Section 4-5:  Inverse Functions
 
 
An inverse is the operation that takes you back to where you started.  The inverse of multiplication is division, adding and subtracting, square and square root, etc.
For functions, there are two conditions for a function to be the inverse function:
   1)  g(f(x)) = x for all x in the domain of f
 
   2)  f(g(x)) = x for all x in the domain of g
 
Notice in both cases you will get back to the  element that you started with, namely, x.

The notation used to indicate an inverse function is: f -1(x) pronounced "f inverse".  This notation does not mean 1/f(x).

Example
 
1)  If f(x) = 3x - 1 and g(x) = (x + 1)/3, show that f and g are inverses to each other.
             To show that they are inverses, we must prove both of the above parts.
                     g(f(x)) = g(3x - 1) = (3x - 1 + 1)/3 = 3x/3 = x
                     f(g(x)) = f((x + 1)/3) = 3[(x + 1)/3] - 1 = x + 1 - 1 = x
Since both parts work, they are indeed inverses of each other.

To find a rule for the inverse function
 
Find the inverse function for y = 5x + 2
To find the inverse, interchange x and y.
x = 5y + 2
Now isolate for y!!
x - 2 = 5y
(x - 2)/5 = y
We now have the inverse!!
Notice, that this inverse make sense.  The original problem had adding by two and the inverse is subtracting two.  The original function had multiplying by five and the inverse has division by five.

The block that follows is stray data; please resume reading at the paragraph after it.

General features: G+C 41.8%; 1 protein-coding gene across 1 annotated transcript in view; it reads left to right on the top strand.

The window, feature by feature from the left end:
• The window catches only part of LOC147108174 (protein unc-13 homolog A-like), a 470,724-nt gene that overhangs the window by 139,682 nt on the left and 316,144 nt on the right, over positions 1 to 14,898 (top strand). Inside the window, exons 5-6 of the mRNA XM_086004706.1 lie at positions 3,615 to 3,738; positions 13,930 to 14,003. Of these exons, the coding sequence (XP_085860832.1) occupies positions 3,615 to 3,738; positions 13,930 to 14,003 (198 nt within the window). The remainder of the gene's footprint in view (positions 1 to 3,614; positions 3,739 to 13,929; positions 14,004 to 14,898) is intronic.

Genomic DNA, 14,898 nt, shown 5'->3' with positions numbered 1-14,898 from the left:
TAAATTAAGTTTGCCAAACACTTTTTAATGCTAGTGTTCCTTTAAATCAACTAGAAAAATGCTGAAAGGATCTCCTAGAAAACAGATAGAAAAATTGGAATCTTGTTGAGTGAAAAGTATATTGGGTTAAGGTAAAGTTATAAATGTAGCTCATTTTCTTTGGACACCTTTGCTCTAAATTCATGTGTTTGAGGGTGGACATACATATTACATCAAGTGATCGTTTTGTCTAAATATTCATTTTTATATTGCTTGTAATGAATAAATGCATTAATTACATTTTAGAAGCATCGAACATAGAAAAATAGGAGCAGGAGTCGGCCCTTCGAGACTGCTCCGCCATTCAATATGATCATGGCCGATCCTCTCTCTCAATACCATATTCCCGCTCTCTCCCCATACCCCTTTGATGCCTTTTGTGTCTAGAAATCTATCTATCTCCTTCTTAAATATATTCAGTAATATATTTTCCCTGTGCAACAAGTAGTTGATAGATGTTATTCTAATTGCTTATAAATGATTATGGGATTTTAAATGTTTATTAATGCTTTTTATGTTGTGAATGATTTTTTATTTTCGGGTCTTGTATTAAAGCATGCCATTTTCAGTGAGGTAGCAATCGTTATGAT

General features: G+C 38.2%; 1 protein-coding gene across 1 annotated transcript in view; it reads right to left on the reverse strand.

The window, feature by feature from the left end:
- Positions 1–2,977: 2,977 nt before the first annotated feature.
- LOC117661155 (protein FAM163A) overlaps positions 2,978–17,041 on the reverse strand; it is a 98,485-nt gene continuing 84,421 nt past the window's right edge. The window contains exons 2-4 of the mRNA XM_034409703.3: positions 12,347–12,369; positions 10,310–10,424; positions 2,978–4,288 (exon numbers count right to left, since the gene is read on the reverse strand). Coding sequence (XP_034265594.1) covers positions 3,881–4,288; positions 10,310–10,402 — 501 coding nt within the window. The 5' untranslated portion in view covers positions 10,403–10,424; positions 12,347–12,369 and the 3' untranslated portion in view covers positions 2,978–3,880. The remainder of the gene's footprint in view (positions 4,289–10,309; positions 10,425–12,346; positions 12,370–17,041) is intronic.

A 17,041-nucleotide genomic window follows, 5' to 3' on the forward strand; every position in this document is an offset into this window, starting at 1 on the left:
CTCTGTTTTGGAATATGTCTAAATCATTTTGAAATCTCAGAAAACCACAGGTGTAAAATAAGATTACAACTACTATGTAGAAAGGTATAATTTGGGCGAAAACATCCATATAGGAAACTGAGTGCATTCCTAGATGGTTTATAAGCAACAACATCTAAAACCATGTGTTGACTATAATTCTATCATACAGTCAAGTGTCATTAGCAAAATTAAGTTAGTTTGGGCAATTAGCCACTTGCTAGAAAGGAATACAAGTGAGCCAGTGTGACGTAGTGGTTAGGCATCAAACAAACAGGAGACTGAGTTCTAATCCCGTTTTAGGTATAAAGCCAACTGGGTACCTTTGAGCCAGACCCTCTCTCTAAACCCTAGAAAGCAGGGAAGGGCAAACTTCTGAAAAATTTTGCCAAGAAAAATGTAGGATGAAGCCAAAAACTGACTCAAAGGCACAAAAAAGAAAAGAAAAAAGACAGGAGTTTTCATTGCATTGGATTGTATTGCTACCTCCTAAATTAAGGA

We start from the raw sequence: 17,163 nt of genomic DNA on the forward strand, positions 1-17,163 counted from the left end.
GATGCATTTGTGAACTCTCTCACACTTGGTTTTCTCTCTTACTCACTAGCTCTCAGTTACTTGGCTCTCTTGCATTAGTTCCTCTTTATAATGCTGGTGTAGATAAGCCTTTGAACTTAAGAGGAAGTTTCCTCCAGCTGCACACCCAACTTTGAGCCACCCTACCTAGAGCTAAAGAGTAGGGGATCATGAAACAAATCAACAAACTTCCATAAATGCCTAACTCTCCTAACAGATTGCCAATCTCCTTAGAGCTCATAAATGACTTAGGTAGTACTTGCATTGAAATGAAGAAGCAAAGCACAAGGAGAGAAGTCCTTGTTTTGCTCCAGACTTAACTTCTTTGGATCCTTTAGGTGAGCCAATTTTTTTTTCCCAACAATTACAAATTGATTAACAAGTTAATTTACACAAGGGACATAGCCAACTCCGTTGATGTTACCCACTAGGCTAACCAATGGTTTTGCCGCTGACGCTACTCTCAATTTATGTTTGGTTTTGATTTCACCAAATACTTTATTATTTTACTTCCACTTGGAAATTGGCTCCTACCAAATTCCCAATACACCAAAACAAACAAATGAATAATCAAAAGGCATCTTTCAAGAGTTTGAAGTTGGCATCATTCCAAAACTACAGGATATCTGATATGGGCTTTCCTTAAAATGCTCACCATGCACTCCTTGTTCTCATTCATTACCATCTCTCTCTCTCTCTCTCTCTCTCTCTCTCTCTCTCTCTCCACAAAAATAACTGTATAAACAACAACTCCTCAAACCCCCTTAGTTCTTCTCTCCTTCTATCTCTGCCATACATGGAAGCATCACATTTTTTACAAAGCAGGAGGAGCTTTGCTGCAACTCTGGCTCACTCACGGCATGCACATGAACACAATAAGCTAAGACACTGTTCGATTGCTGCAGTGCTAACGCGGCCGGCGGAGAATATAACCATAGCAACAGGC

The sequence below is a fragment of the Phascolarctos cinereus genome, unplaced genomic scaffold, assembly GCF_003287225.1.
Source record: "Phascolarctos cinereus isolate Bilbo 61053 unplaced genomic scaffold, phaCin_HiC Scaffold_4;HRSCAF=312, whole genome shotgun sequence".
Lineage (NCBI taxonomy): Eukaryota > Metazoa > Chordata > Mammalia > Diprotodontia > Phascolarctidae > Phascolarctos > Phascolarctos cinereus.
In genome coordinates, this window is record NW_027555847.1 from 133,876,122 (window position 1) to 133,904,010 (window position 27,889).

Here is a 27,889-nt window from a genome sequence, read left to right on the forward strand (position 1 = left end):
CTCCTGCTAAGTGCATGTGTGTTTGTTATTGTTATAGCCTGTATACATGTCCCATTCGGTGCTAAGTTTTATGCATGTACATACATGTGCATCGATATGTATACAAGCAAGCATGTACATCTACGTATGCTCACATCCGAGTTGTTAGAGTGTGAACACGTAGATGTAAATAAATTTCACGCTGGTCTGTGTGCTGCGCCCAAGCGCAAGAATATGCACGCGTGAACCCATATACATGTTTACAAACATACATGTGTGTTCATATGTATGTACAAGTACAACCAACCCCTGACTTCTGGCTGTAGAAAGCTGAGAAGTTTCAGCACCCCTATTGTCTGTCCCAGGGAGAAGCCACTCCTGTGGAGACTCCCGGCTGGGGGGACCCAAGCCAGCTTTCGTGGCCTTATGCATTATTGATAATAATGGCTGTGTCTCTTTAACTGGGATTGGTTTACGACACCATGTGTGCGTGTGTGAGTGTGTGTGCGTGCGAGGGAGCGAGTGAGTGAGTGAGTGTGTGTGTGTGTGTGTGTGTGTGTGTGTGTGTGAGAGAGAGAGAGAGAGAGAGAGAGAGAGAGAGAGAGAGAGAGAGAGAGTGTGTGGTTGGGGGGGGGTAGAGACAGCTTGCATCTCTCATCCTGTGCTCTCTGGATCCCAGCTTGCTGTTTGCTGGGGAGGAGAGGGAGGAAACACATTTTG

Graphs of inverse functions
 
We have to make sure that the inverse is indeed a function.  Not all functions will have inverses that are also functions.  In order for a function to have an inverse, it must pass the horizontal line test!!
Horizontal line test
If the graph of a function y = f(x) is such that no horizontal line intersects the graph in more than one point, then f has an inverse function.
This will make sense when we discover how to graph the inverse function.  To graph the inverse function, it is simply the reflection about the line y = x.  Makes sense, because in order to get the graph, we interchange x and y.  Recall from previous sections what the reflection about the line y = x looks like.  Any two points on the same horizontal line when reflected will be on the same vertical line.  Can't have this because it wouldn't be a function.  That's why the horizontal line test works.

Example
 
1)  Find the equation of  f -1 and graph f, f -1, and y = x for f(x) = 2x - 5.
                     First, f(x) is a line and it passes the horizontal line test.
                     Find the inverse:    y = 2x - 5
                                                     x = 2y - 5
                                                     x + 5 = 2y
                                                     (x + 5)/2 = y

2)  Let f(x) = 9 - x2 for x > 0
                     Find the equation for f -1(x)
                     Sketch the graph of f, f -1, and y = x.
 
                Notice that the equation is half of a parabola.  Only the side to the right of zero.  If we tried to use the entire parabola, it wouldn't pass the horizontal line test.
                     To find the equation:  y = 9 - x2
                                                          x = 9 - y2
                                                          x - 9 = -y2
   9 - x = y2
 ,  x < 9

 
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